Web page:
positioned by the bed, for example, would give a caregiver or
physician data about when a person went to bed for the night or took
naps during the day. If someone is prone to wandering at night, this
same sensor would report when the person left the bed, returned, and
perhaps left again. A caregiver could then help the patient discuss
night wakenings with a physician to determine if it is a cause for
David Stern, CEO of QuietCare, noted that
telehealth systems need to be “mindful” of how these systems are
used in the home, “allowing for appropriate help at the appropriate
time.” He also said that physicians are often amazed at how much
information about a person’s daily activities can be captured from
sensors like those his company installs.
There are “high-technology” systems that can
record much more complex pieces of data, providing, at times,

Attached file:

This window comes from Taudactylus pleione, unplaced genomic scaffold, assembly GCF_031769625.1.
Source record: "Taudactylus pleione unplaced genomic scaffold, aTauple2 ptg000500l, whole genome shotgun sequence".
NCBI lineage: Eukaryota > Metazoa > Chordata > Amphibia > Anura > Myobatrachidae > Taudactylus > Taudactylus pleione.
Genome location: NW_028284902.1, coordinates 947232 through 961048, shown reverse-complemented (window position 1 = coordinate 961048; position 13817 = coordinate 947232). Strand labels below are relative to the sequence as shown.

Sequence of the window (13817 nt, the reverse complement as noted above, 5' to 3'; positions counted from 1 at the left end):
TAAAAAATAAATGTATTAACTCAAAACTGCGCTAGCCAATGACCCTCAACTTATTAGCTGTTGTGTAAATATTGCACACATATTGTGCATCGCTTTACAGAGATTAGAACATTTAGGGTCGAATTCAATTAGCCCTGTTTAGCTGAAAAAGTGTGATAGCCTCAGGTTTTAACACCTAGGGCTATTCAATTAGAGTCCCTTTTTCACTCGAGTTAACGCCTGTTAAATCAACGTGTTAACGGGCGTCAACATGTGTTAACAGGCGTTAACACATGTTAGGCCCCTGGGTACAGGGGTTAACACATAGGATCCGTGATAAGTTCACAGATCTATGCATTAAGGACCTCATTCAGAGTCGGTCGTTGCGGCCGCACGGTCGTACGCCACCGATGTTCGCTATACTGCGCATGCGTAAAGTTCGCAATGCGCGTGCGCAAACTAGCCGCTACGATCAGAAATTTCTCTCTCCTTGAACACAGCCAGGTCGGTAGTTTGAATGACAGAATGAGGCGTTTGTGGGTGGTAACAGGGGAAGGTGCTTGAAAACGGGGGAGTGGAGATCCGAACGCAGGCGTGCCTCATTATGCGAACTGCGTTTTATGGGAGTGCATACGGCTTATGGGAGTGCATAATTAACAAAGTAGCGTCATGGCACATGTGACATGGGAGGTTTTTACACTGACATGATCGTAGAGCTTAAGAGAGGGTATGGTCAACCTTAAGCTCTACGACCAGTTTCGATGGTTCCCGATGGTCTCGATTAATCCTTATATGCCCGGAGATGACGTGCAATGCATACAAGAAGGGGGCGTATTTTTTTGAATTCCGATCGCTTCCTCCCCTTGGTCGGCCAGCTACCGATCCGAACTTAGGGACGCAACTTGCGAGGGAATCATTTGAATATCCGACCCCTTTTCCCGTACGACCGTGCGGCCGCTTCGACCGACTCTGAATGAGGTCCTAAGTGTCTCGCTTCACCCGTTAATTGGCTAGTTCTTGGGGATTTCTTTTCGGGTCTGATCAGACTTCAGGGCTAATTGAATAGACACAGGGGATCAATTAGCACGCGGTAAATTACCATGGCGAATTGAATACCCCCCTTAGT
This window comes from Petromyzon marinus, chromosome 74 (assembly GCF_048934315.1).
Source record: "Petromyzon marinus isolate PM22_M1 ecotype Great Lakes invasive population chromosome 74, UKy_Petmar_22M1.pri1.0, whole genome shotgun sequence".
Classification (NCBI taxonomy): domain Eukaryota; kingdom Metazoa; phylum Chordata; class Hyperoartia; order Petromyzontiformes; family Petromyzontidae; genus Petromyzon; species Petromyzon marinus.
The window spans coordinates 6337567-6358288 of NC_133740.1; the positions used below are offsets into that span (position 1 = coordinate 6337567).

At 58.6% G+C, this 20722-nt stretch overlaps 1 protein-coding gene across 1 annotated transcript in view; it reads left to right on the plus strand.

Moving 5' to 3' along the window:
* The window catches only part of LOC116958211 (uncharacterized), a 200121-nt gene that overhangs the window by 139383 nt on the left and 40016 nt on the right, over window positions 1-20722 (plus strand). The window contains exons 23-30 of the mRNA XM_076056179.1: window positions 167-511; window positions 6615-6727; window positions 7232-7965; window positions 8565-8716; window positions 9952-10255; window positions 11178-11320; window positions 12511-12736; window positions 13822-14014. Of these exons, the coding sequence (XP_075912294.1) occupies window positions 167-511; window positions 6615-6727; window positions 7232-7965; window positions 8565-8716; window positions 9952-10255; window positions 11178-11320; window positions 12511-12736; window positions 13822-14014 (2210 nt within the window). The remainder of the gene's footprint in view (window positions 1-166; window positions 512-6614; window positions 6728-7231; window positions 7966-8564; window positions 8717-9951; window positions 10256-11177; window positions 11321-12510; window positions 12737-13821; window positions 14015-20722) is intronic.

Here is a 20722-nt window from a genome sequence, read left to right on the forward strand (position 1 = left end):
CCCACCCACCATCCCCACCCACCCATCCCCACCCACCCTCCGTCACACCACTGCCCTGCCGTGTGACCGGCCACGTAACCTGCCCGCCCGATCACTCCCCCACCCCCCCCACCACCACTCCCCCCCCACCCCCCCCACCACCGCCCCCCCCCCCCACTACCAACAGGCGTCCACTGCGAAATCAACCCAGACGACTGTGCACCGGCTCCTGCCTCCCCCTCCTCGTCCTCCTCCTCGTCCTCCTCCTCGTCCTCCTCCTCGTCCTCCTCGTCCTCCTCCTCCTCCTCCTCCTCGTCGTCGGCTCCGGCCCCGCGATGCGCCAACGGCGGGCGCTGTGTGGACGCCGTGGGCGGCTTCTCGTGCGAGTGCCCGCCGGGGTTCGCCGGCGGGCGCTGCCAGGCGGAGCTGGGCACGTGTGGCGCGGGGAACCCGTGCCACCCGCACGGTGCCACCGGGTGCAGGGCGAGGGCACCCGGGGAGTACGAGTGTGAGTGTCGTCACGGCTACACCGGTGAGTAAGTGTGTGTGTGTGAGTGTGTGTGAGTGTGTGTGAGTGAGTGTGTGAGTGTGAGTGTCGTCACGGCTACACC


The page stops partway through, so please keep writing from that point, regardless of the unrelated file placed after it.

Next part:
intimate information about a person’s daily life. For example, radio
tags can be inserted into clothing and household items that transmit
data back to a monitoring system when these items are worn, touched,
or otherwise activated. Pressure systems in a person’s favorite
chair can tell a caregiver how long a person sits during the day,
providing information about the amount of physical activity that the
patient may have during the day. Cameras in the house can give
snapshots (either “still shots” or streaming video) of the overall
activity level. There are systems that can record and transmit
information about a person’s weight, blood pressure, temperature,
blood sugar, and other vital statistics. For patients with serious
chronic illnesses like congestive heart failure, these types of